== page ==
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Bears Have Momo, But Need Extra To Break 2600 On S&P 500

By Paban PandeyETFsDec 06, 2018 06:18AM ET
www.investing.com/analysis/bears-have-momo-but-need-extra-to-break-2600-on-sp-500-in-next-several-sessions-200365513
Bears Have Momo, But Need Extra To Break 2600 On S&P 500
By Paban Pandey   |  Dec 06, 2018 06:18AM ET
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The S&P 500 hurriedly jumped 6.4 percent in seven sessions. Impatient bulls essentially handed out shorts an opportunity to once again show up at 2800. The risk is the downside, but it is likely 2800-2600 remains intact in the next several sessions.

S&P 500, daily
S&P 500, daily

Tuesday’s trading in which the 3.2-percent drop in the S&P 500 large cap index essentially came out of nowhere probably suggests that (1) short-covering helped in last week’s rally, and (2) bears have matters under control. The dynamics can change anytime but for that bulls need to step up, provided they have the wherewithal.

Last week, they gave it a try. Having defended in the prior week the lows of October, come Wednesday they latched onto the supposed dovish switch by Jerome Powell, Fed chair. The S&P 500 jumped 4.9 percent for the week. This probably caused shorts to cover (more here).

Then came last weekend’s trade truce reached between the US and China at the G-20 meeting in Argentina. Monday, the S&P 500 rallied 1.1 percent – in fact, it was up as much as 1.5 percent intraday. Once again, shorts likely caved in, at least initially. But they possess the ball. They have had it since at least early October.

Monday, the S&P 500 rallied alright, but the session produced a long-legged doji just above the 50- and 200-day moving averages. This was preceded by a 6.4-percent jump intraday in seven sessions. Bears showed up right where they were expected to. Since the S&P 500 sold off in January-February this year, 2800 has proven significant, including mid-October and early last month. On both those occasions, selling accelerated at that level (Chart 1).

VIX-to-VXV ratio
VIX-to-VXV ratio

There is a slight change in the character of bull-bear dynamics. Buy-the-dip mentality, which was otherwise pervasive, has ceased to work this year. Pretty much. Things have been volatile enough for nimble traders to potentially do well, but not passive longs.

Amidst this back-and-forth, particularly since early October, volatility has sustained at a higher level. In the past nine weeks, the ratio of VIX, which measures market’s expectation of 30-day forward volatility using S&P 500 options, to VXV, which does the same but goes out to three months, has persistently remained north of .9. It closed Tuesday at one.

Several times in the past, CBOE Volatility Index:VXV went sideways at/near oversold territory, which meant VIX persistently stayed low (violet bi-directional arrows in Chart 2). This time around, it has remained overbought for weeks now.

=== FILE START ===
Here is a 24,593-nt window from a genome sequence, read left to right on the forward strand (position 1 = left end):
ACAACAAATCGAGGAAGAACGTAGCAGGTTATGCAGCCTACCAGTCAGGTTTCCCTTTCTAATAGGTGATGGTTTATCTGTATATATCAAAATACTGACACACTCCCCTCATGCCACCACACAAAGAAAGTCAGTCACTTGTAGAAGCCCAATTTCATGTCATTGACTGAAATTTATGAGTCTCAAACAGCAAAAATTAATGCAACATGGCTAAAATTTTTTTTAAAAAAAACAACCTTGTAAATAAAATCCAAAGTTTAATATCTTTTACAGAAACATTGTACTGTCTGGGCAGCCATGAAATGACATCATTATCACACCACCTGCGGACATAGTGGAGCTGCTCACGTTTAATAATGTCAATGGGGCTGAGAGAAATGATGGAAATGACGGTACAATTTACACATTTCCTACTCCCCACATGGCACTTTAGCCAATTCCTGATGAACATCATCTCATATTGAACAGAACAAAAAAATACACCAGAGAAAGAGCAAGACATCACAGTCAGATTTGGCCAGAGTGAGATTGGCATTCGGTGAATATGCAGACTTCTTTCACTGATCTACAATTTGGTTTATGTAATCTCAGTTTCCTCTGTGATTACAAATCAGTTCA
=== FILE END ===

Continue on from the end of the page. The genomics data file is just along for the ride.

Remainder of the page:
Markets are in a de-risking mode, looking for a reason to sell. Tuesday’s tumble supposedly was ignited by concerns over US-China trade as well as global growth. The persistently flattening Treasury yield curve did not help.

10-2 Treasury spread
10-2 Treasury spread

The spread between Treasury 10- and two-year yields have been declining since peaking in December 2013 at 256 basis points (Chart 3). Tuesday, this had narrowed to merely 12 basis points.

Two-year yields tend to be sensitive to expectations of the Fed’s monetary policy. Since December 2015, the fed funds has gone up by 200 basis points to a range of 200 to 225 basis points. The fed raised three times this year, and a hike in December (18-19) is imminent. The 10-year yield in the meantime rose as high as 3.25 percent on October 5, but it has struggled to follow short rates higher. Tuesday, it fell as low as 2.89 percent intraday, before closing at 2.92 percent. At this rate, inversion is just a matter. The long end is clearly warning the Fed not to get too tight, or else.

Thus the uncertainty surrounding US stocks. Favorable seasonality or not, choppiness is the path of least resistance. If anything, the risk is to the downside in the next several sessions.

On the daily chart, the S&P 500 (2700.06) is overbought. In the very near term, shorts can appear at 2724, which is where the 20-day lies, even as longs can show up at 2650, which represents a rising trend line from early October. Going further out, there is resistance at 2800 and support at 2600. This also creates an opportunity to play a range.

SPY December 14th iron butterfly:

Buy 281 call at $0.44
Sell 271 call at $3.75
Sell 271 put at $4.22
Buy 261 put at $1.37

SPY (SPDR S&P 500 ETF (NYSE:SPY)) closed Tuesday at $270.25. An iron butterfly trade may be brewing. An iron butterfly is essentially a straddle with defined risk, hence margin requirement will be a lot less than a straight straddle. It combines a short straddle with a long strangle. Another way to look at this is it is a combination of a bear call spread with a bull put spread.

Hypothetically, a December 24th 281/271/261 iron butterfly earns a credit of $6.16. It is a 10-point spread, so $3.84 is at risk. Breakeven points are $277.16 and $264.84.

Thanks for reading!

Bears Have Momo, But Need Extra To Break 2600 On S&P 500
 

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Bears Have Momo, But Need Extra To Break 2600 On S&P 500

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